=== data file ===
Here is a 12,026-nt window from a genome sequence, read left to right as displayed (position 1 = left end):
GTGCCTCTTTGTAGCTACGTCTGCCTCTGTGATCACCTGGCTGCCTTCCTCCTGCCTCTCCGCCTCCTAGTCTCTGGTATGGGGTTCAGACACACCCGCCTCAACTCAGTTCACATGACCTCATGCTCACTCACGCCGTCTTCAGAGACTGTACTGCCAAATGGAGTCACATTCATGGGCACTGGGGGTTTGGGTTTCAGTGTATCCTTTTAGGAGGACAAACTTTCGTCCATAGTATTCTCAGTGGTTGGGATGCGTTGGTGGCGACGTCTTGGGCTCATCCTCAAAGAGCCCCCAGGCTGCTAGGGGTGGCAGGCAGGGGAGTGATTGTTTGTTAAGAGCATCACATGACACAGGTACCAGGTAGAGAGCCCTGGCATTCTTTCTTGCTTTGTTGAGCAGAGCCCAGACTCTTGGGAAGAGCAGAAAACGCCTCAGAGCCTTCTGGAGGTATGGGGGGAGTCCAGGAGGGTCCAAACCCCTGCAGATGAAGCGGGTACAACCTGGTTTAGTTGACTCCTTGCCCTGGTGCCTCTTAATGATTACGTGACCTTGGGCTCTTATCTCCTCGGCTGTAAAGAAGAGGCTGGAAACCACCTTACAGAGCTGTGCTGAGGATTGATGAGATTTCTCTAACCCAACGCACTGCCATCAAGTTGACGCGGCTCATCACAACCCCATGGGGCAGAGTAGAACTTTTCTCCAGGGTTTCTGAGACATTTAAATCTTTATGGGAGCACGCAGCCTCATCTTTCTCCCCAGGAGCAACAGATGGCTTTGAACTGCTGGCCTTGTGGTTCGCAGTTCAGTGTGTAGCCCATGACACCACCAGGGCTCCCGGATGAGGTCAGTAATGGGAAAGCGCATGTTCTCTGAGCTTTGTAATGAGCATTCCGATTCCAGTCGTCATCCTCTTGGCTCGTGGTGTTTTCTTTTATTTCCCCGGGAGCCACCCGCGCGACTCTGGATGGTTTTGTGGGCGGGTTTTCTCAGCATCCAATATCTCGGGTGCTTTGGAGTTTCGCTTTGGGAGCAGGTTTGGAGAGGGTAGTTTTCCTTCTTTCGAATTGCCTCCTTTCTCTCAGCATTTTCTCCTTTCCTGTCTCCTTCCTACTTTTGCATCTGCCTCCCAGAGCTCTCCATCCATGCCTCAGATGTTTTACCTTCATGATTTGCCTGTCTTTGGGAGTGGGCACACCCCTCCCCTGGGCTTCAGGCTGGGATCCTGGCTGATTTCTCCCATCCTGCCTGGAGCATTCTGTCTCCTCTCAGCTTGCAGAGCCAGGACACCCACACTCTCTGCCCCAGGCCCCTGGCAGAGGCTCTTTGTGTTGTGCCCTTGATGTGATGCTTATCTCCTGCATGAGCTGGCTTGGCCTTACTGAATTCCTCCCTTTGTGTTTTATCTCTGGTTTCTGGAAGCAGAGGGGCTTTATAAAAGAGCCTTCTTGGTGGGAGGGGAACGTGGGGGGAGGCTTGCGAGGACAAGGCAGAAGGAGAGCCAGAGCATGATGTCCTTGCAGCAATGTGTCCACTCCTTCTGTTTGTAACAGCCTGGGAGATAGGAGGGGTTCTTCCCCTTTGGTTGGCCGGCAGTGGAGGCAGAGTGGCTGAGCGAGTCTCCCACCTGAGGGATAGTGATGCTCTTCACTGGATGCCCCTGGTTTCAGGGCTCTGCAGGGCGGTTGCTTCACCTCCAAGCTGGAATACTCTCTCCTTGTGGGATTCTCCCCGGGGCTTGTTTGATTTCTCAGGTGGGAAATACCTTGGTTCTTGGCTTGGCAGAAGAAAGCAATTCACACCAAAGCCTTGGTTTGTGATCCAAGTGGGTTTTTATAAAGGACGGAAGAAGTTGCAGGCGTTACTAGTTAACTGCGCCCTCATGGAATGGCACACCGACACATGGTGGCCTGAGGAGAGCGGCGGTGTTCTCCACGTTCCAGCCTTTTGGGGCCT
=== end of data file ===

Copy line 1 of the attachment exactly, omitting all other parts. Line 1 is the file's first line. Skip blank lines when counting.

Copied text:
Here is a 12,026-nt window from a genome sequence, read left to right as displayed (position 1 = left end):